It is magnetically independent from both L1 & L2,  and has a galvanic series connection to L2.
So the output of the device is across L2 and L5?
Or is the output taken from only across L2?

With the polarities shown in the schematic for L1 and L2, when the field is collapsing in L1, the current in L2 will increase in a positive direction.  This will occur if there is any bias current in L2 or not.  In this case however, there is a bias current from L5 so the current in L2 will increase from that bias current level to some higher positive level.  The output is considered to be at the point when the current in L2 reaches a peak level and basically the cycle stops at that point.  The output is then taken across L2 so to speak by taking the difference between the starting and ending energies in L2.   This is a key point in the energy gain mechanism.

L5 on the other hand will have a loss in energy depending on the voltage across L2 due to di=E*dt/L .  So the average voltage across L2 affects the loss in L5.

The constant current in L5 imposed on the secondary L2 is basically not seen by the primary L1 during it's charging phase as explained in my attached paper below.  This too is a key point in the energy gain mechanism.

Regards,
Pm


Quote
Sorry for so many questions, just trying to visualize what is happening.

take care, peace
lost_bro
   
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With the polarities shown in the schematic for L1 and L2, when the field is collapsing in L1, the current in L2 will increase in a positive direction.  This will occur if there is any bias current in L2 or not.  In this case however, there is a bias current from L5 so the current in L2 will increase from that bias current level to some higher positive level.  The output is considered to be at the point when the current in L2 reaches a peak level and basically the cycle stops at that point.  The output is then taken across L2 so to speak by taking the difference between the starting and ending energies in L2.   This is a key point in the energy gain mechanism.

L5 on the other hand will have a loss in energy depending on the voltage across L2 due to di=E*dt/L .  So the average voltage across L2 affects the loss in L5.

The constant current in L5 imposed on the secondary L2 is basically not seen by the primary L1 during it's charging phase as explained in my attached paper below.  This too is a key point in the energy gain mechanism.

Regards,
Pm

Thank you for this explanation.  I believe I understand what you are doing, although it did require the document as I wasn't sure the 'whys' of your results til now.  I am wondering how this could be cascaded to multiple transformers into a function of growth and utilize the COP>1.  hmm....  O0  Thanks for sharing!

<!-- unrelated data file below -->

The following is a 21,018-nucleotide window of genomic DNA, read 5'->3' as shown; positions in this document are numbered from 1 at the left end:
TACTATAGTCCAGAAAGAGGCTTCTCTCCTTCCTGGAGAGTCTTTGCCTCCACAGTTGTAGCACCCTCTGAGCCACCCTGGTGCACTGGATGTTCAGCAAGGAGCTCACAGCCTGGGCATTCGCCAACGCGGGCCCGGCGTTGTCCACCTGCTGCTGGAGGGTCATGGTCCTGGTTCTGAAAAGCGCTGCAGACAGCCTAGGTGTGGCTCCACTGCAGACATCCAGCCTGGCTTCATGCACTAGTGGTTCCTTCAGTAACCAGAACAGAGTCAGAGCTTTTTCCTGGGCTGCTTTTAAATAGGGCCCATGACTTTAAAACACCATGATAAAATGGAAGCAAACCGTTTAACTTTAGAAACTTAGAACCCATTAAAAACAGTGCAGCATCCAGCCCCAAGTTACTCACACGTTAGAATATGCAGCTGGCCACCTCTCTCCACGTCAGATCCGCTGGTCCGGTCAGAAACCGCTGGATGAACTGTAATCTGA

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I mentioned in a previous post that a 'U' type core with a shunt could be use instead of a small/large core combo.  An equivalent to this would be a modified 'E' core with equal core area on all legs.  The attached simulation includes the model of such a transformer of a bench version that uses modified Magnetics P42515 'E' cores.  The sim and bench results match within ~5% or so after carefully modelling the non-linearity of each leg of the core.

The attached sim shows the results.  The magnetic and electric models of the transformer utilize capacitor/gyrators and the arbitrary behavioral voltage sources B1, B3, and B4 model the non-linear core characteristics.  P1 and P3 represent the low level permeance (reciprocal of reluctance) of the outside legs while P2 is the center leg with gap.

Also shown on the schematic is a table of the what I call "recovery inductance values" which are determined from the actual discharge energy of L2 from the various peak currents shown.  Using these inductance values will guarantee 100% accurate recovery energies in the final calculations even though the inductances are non-linear.  The actual inductance levels of L2 are higher than stated in the table because the losses are taken into account.  For example, let's say that the power recovered from an inductor back to a 30vdc supply over 66us from a 200ma peak was 2.7w or 178.2uJ.  To convert this to an inductance value that will yield this same energy level we use L = 2*UL/I^2 = 2*(178.2e-6)/.2^2 = 8.91mh.  We now have an inductance value that when used in the recovery calculations of the secondary L2 will give accurate results.